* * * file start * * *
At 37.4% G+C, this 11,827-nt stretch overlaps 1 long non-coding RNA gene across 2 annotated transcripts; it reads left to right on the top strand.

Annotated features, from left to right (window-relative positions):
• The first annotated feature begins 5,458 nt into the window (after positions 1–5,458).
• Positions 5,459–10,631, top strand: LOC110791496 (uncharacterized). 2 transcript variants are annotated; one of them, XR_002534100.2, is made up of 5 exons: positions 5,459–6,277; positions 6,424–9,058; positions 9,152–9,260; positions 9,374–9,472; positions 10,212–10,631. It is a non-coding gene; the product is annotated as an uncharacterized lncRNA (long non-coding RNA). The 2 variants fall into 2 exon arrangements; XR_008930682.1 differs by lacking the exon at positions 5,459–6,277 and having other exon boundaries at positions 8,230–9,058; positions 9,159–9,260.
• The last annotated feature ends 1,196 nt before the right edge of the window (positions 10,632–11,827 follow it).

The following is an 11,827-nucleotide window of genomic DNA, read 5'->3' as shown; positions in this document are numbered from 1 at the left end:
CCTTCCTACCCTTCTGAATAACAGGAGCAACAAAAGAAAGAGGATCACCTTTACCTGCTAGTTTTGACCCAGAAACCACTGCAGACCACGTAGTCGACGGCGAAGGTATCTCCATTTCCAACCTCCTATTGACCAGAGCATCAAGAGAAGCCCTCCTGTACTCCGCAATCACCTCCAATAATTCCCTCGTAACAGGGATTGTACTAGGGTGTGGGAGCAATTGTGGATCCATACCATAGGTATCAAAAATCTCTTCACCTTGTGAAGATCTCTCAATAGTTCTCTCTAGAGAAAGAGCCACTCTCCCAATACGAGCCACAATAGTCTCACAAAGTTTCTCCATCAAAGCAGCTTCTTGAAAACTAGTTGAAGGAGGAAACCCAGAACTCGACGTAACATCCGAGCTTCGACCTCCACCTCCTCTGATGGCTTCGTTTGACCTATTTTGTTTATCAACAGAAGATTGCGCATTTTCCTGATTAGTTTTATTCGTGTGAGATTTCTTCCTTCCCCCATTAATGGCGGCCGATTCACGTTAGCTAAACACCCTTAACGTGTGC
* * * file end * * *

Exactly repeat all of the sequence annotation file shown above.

At 37.4% G+C, this 11,827-nt stretch overlaps 1 long non-coding RNA gene across 2 annotated transcripts; it reads left to right on the top strand.

Annotated features, from left to right (window-relative positions):
• The first annotated feature begins 5,458 nt into the window (after positions 1–5,458).
• Positions 5,459–10,631, top strand: LOC110791496 (uncharacterized). 2 transcript variants are annotated; one of them, XR_002534100.2, is made up of 5 exons: positions 5,459–6,277; positions 6,424–9,058; positions 9,152–9,260; positions 9,374–9,472; positions 10,212–10,631. It is a non-coding gene; the product is annotated as an uncharacterized lncRNA (long non-coding RNA). The 2 variants fall into 2 exon arrangements; XR_008930682.1 differs by lacking the exon at positions 5,459–6,277 and having other exon boundaries at positions 8,230–9,058; positions 9,159–9,260.
• The last annotated feature ends 1,196 nt before the right edge of the window (positions 10,632–11,827 follow it).

The following is an 11,827-nucleotide window of genomic DNA, read 5'->3' as shown; positions in this document are numbered from 1 at the left end:
CCTTCCTACCCTTCTGAATAACAGGAGCAACAAAAGAAAGAGGATCACCTTTACCTGCTAGTTTTGACCCAGAAACCACTGCAGACCACGTAGTCGACGGCGAAGGTATCTCCATTTCCAACCTCCTATTGACCAGAGCATCAAGAGAAGCCCTCCTGTACTCCGCAATCACCTCCAATAATTCCCTCGTAACAGGGATTGTACTAGGGTGTGGGAGCAATTGTGGATCCATACCATAGGTATCAAAAATCTCTTCACCTTGTGAAGATCTCTCAATAGTTCTCTCTAGAGAAAGAGCCACTCTCCCAATACGAGCCACAATAGTCTCACAAAGTTTCTCCATCAAAGCAGCTTCTTGAAAACTAGTTGAAGGAGGAAACCCAGAACTCGACGTAACATCCGAGCTTCGACCTCCACCTCCTCTGATGGCTTCGTTTGACCTATTTTGTTTATCAACAGAAGATTGCGCATTTTCCTGATTAGTTTTATTCGTGTGAGATTTCTTCCTTCCCCCATTAATGGCGGCCGATTCACGTTAGCTAAACACCCTTAACGTGTGC